By Lindsey Turnbull
The Cayman Islands Veteran’s Association does a crucial job in helping Cayman’s veterans in times of need, assisting individuals who have fought for their country and who have shown immense bravery. Unfortunately, Covid this year prevented the Association from holding one of their most significant fundraisers, their gala dinner, so the community is being called upon to ensure they do their bit when they see a poppy seller, contribute to this important cause and wear their poppy with pride. At a special ceremony held at The Wharf last Friday the Governor Martyn Roper was pinned with the first poppy of the season by Shadden McLaughlin (USMC Retired), Executive Member and Event Coordinator for the Association. In attendance at the ceremony were Andrew McLaughlin, President of the Cayman Islands Veterans Association and Paul Ebanks, Vice President of the Association, along with other veterans, their families and supporters.
The Governor urged people to contribute to this worthy cause.
“This is really important because our Veterans Association do important work supporting veterans in our community. Obviously, this year it’s been challenging because of Covid, so the normal fundraising event, the gala dinner, hasn’t taken place, so that makes it even more important that people contribute and wear the poppy,” he stated. “For all of us, it’s a chance to remember why we are all here, because of the millions of people who died so we can enjoy peace and stability today.”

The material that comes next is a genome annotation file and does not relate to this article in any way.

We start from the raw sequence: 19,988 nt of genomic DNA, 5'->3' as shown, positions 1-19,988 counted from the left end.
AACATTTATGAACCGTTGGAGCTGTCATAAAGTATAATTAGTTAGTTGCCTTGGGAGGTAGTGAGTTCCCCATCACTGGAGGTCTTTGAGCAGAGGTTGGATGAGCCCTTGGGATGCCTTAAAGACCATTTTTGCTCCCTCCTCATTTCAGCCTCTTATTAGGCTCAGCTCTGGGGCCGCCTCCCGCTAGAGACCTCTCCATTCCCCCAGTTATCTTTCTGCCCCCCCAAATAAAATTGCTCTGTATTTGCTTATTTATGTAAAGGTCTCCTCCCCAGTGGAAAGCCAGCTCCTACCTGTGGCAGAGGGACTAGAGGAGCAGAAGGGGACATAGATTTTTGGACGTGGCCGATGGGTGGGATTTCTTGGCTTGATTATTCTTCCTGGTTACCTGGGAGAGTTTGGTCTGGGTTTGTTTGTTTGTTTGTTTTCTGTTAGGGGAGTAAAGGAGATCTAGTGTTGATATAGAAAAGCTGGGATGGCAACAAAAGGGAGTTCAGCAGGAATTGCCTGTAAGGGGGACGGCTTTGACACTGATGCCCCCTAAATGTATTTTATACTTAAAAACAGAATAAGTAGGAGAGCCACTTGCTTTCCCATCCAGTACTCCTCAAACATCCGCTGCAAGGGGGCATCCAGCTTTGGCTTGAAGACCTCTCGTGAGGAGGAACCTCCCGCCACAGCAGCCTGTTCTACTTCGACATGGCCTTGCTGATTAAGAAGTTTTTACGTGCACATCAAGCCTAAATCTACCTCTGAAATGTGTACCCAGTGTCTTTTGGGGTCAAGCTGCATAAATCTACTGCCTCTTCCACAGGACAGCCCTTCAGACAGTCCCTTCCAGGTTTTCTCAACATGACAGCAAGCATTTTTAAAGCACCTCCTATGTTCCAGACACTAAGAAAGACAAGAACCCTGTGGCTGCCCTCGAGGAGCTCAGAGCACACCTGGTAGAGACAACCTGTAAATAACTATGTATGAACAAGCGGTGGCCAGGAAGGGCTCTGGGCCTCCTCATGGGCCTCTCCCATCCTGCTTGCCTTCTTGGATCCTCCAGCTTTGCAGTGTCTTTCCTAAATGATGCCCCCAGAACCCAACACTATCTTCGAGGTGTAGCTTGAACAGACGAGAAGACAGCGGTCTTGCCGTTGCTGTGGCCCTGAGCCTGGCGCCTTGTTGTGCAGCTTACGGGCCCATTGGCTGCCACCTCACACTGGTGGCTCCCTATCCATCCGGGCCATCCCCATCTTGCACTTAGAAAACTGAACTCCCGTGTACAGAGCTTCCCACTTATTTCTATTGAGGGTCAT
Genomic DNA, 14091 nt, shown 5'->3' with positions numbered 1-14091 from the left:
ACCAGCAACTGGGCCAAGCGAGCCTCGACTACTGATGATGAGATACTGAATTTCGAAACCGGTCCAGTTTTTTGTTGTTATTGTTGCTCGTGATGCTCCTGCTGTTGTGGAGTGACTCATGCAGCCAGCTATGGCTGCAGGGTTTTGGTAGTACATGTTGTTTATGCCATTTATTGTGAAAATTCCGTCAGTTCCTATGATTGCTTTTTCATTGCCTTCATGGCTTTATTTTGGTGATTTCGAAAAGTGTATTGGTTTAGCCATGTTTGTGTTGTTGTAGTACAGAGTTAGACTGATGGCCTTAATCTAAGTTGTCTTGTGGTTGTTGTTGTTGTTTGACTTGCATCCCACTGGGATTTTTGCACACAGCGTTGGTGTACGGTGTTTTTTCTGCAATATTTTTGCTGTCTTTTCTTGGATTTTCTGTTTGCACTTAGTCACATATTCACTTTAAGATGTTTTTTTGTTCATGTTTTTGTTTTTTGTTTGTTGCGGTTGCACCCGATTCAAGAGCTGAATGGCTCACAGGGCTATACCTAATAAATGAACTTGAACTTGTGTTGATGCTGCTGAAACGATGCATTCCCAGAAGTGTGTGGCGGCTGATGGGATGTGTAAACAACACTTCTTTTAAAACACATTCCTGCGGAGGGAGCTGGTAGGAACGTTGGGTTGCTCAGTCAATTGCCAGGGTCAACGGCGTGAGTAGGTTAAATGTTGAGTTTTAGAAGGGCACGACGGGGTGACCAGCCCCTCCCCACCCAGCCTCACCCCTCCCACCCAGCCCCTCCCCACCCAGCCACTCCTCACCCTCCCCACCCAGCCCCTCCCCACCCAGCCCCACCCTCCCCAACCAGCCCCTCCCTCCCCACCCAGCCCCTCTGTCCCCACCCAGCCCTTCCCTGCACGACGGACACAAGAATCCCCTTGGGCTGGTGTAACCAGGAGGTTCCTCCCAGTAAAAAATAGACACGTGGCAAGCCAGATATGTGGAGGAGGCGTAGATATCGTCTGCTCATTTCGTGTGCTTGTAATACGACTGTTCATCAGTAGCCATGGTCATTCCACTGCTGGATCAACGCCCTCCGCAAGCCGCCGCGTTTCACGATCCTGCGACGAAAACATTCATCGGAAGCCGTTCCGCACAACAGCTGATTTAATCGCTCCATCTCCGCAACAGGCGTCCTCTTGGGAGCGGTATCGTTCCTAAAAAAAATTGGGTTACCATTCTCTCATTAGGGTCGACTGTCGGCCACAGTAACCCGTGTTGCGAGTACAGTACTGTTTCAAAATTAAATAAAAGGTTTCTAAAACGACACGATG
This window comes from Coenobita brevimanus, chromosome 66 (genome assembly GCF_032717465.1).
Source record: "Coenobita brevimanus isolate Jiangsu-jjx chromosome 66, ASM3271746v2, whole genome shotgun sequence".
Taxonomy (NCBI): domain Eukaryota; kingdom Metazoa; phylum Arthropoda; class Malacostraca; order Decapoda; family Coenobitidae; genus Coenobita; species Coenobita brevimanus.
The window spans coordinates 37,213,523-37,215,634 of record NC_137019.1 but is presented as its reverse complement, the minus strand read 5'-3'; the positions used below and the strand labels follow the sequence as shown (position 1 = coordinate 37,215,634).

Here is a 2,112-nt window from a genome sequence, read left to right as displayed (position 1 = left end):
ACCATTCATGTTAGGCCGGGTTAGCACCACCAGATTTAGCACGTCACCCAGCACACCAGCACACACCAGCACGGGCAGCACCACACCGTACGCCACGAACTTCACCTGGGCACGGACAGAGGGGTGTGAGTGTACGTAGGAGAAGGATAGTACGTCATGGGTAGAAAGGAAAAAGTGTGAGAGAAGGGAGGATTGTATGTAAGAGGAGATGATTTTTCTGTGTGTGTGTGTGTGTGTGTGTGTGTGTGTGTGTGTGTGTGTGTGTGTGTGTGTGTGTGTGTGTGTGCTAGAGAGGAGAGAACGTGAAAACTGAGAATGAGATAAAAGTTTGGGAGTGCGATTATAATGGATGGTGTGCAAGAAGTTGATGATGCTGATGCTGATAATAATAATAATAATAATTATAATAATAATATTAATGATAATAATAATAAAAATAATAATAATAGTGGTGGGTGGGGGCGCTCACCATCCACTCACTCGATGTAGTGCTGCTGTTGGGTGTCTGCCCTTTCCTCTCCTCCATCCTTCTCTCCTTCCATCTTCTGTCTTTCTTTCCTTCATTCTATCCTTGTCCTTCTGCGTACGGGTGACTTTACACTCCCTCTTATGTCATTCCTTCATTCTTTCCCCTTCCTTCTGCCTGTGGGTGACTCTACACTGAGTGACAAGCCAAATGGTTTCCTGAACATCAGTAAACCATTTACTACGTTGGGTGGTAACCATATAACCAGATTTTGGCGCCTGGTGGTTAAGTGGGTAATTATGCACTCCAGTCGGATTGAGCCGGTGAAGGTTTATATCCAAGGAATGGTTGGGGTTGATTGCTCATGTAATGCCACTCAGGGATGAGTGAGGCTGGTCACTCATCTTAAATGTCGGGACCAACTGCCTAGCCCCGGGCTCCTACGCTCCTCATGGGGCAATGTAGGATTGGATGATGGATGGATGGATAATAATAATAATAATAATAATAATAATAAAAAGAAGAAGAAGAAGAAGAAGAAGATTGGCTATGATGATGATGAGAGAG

Veteran Loxley Ebanks, formerly with the US Airforce, spoke about the vital role veterans played years ago and their legacy.
“There’s a real important Cayman Islands connection between the veterans and the seafarers because many Caymanian veterans were seafarers, together serving in both. We have quite a few veterans who need assistance in Cayman, so we seek support from the general public,” he said. “Caymanians have always stood on the precipice of freedom and democracy and a lot of young people are presently doing the same thing that I did, my father did and my grandfather also,” he confirmed.
Supporter Andrea Williams, mother, attorney and president of BPW (Business and Professional Women’s Association), said she supported the veterans as the cause was something her 10-year-old son was aware of because his school did a special event for poppy day each year.
“He is very curious and he is working on a project on people who have been associated with being in the service,” she confirmed.
Philanthropist Susan Olde OBE said she was very happy to support Cayman’s seafarers as the cause was close to her heart.
“For many years I’ve been a veterans supporter. I’ve always supported the poppies here and volunteered globally to sell poppies and support veterans. I come from a military family: we’ve had most of my family and also my deceased husband serve in the military, so what I do understand is the military brings a lot of support to every community, both in their identity and in reassuring people that they are safe. I find it really interesting that this year - in a world of people not feeling safe - I think the military is something that we really do need to get behind and I’m really pleased that Cayman is establishing its own military service, because I think overall, in the bigger picture, people will be reassured by that. I’m pleased to be here,” she said.
The Governor, veterans and their families and supporters went on to enjoy a celebratory lunch at The Wharf, following the ceremony.